Jack Dorsey’s Block (formerly known as Square) is officially entering the Bitcoin mining space. Last October Dorsey teased via a series of tweets that Block was considering building a Bitcoin mining system that is “based on custom silicon and open source for individuals and businesses worldwide.”

On Thursday we found out that Block will move forward with this plan. Thomas Templeton, Block’s general manager for hardware, provided details about their plans to begin mining bitcoin.   

When Dorsey first floated the idea of building a bitcoin mining system last October, he outlined several principles he believed needed to be considered, including: network distribution, energy efficiency, silicon production, vertical integration of the supply chain, and accessibility to easy-to-use and reliable equipment.

Templeton touched on a few of these ideas on Thursday. Regarding energy efficiency and network distribution, he offered very few details, but did say that they “want to make mining more distributed and efficient in every way, from buying, to set up, to maintenance, to mining.” Templeton also laid out several “pain points” and “technical challenges” related to current bitcoin mining systems, including availability, reliability, and performance.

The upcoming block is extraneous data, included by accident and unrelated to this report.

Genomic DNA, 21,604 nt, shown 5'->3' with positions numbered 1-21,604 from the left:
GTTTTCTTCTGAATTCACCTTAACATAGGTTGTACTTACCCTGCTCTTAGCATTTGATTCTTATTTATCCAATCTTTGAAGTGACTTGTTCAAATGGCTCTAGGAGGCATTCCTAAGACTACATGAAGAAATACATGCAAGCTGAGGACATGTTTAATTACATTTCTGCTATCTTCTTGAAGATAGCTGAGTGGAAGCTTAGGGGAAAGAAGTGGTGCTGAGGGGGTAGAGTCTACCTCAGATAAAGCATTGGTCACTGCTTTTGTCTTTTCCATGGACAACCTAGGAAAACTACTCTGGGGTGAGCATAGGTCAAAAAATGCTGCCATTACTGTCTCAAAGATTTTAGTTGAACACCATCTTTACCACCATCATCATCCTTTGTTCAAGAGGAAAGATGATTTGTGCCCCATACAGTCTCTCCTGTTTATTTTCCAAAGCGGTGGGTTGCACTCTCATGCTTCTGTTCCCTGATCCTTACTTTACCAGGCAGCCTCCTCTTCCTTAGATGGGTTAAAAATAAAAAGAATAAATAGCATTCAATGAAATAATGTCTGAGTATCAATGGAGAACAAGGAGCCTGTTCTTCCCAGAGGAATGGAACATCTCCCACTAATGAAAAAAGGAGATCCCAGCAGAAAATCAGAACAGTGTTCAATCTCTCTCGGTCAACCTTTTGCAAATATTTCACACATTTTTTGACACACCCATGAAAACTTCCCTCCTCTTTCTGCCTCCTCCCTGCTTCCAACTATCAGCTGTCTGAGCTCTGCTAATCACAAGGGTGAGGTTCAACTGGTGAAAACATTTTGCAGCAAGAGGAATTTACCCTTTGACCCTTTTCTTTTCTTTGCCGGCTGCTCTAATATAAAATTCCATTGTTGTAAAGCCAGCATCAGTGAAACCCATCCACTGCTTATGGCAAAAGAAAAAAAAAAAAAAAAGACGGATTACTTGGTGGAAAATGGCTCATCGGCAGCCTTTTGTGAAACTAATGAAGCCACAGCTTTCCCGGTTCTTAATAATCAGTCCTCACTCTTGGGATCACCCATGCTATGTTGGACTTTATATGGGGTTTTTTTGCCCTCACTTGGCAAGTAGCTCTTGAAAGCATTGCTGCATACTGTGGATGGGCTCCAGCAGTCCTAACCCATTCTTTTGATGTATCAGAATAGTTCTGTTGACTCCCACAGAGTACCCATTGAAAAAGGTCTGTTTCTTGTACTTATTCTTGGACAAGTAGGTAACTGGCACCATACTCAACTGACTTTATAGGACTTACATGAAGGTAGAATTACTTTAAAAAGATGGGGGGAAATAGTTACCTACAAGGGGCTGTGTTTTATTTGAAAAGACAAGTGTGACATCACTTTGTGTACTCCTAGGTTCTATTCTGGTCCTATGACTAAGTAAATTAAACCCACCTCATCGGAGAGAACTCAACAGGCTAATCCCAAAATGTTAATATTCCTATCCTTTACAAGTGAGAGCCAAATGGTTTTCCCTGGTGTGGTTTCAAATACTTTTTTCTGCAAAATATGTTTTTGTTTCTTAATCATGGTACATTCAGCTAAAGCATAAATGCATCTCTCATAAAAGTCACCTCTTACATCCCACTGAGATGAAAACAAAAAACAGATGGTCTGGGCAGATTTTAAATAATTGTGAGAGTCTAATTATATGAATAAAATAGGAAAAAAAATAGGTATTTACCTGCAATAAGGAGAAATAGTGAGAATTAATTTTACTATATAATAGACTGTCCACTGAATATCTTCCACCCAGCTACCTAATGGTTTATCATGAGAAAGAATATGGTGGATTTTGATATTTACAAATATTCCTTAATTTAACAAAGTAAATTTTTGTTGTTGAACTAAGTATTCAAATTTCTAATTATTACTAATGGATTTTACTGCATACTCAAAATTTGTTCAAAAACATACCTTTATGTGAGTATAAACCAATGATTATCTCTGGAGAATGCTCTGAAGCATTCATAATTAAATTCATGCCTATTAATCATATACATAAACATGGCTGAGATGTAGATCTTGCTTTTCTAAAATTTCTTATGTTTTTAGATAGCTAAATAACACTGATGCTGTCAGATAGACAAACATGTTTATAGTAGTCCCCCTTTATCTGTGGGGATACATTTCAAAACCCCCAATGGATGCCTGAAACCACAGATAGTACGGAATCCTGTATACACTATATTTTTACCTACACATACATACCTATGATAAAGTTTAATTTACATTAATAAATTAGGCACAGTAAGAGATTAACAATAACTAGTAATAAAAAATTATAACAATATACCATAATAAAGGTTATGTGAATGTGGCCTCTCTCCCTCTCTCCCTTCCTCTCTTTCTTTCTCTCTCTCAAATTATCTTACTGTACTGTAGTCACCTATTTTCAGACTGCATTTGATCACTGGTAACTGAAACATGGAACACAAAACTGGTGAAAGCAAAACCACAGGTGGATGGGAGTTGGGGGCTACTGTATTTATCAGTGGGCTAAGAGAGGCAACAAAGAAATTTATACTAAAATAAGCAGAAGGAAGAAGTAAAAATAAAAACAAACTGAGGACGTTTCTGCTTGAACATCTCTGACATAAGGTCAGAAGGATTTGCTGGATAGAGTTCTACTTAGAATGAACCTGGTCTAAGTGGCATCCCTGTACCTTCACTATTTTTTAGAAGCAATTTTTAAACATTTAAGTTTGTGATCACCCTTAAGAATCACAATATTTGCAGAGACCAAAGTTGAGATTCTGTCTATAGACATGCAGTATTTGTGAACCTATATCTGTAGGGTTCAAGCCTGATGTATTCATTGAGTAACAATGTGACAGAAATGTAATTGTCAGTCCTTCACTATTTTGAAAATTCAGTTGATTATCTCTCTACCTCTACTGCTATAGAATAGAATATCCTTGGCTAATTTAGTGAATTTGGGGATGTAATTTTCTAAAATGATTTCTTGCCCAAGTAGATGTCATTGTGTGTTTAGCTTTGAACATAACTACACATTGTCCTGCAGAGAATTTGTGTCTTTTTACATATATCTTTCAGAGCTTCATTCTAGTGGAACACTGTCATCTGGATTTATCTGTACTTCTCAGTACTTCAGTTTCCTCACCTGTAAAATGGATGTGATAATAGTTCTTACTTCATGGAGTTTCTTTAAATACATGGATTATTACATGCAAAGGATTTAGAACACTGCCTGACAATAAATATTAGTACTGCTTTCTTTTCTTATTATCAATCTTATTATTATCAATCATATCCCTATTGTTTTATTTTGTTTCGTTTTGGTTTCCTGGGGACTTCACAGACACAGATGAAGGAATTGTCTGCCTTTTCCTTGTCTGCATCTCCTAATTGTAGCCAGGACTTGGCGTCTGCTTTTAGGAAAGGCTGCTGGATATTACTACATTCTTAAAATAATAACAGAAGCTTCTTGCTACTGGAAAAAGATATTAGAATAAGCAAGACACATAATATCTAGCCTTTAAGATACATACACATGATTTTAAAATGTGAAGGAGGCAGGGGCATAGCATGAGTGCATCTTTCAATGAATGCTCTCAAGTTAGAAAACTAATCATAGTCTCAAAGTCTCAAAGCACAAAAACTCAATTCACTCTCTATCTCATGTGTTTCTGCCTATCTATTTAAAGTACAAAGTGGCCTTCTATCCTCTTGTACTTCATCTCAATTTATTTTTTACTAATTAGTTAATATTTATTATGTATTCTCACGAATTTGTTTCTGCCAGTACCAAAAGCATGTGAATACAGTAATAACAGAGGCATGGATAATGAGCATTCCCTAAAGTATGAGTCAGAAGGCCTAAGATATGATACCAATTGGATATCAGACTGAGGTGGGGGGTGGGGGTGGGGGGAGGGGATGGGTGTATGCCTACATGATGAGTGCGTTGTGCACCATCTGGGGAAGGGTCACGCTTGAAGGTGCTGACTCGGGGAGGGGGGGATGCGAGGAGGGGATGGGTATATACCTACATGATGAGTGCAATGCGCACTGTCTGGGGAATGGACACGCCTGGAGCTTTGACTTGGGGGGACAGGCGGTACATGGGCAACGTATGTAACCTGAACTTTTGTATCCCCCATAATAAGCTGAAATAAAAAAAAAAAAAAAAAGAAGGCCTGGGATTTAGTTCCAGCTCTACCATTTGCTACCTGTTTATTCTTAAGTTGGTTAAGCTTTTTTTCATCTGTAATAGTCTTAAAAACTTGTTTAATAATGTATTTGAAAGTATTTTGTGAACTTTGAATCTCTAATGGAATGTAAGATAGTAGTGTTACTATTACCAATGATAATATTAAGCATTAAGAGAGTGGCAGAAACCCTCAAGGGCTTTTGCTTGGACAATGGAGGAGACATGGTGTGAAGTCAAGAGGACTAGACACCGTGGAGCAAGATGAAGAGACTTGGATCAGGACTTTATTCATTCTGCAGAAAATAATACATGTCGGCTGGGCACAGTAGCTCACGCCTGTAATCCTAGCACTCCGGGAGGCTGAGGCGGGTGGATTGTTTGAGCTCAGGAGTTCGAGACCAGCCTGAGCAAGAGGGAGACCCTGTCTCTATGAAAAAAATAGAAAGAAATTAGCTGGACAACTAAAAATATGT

Demand for bitcoin mining ASICs is high and supply can often be disrupted by silicon chip shortages, increasing the price of the ASICs. Deliveries can often be unpredictable, particularly for individual home miners. Even after a rig is acquired and set up, overheating and dirt/dust can cause the miner to shut down. According to Templeton, current mining rigs “become non-functional almost every day, which requires a time-consuming reboot.” Finally, regarding performance, Templeton points out that some miners cause unwanted harmonics in power grids and are too loud for home use. These are just a few of the problems that Block’s team has identified with current systems. 

As far as addressing these problems, Templeton tweeted that developing new products “is never a solo journey, and evaluating existing tech is always part of our practice. For this project, we started with evaluating various IP blocks (since we’re open to making a new ASIC), open-source miner firmware, and other system software offerings.” Templeton also provided some insight into the team that Block is building for this venture: “We’re incubating this investigation within Block’s hardware team and are starting to build out a core engineering team of system, asic, and software designers led by Afshin Rezayee.”

Although Block appears to be in the preliminary phases of their foray into mining, they’re appear to be identifying key problems associated with current mining systems and putting together a solid team. These are important first steps to bringing a product to the market that solves existing issues. 

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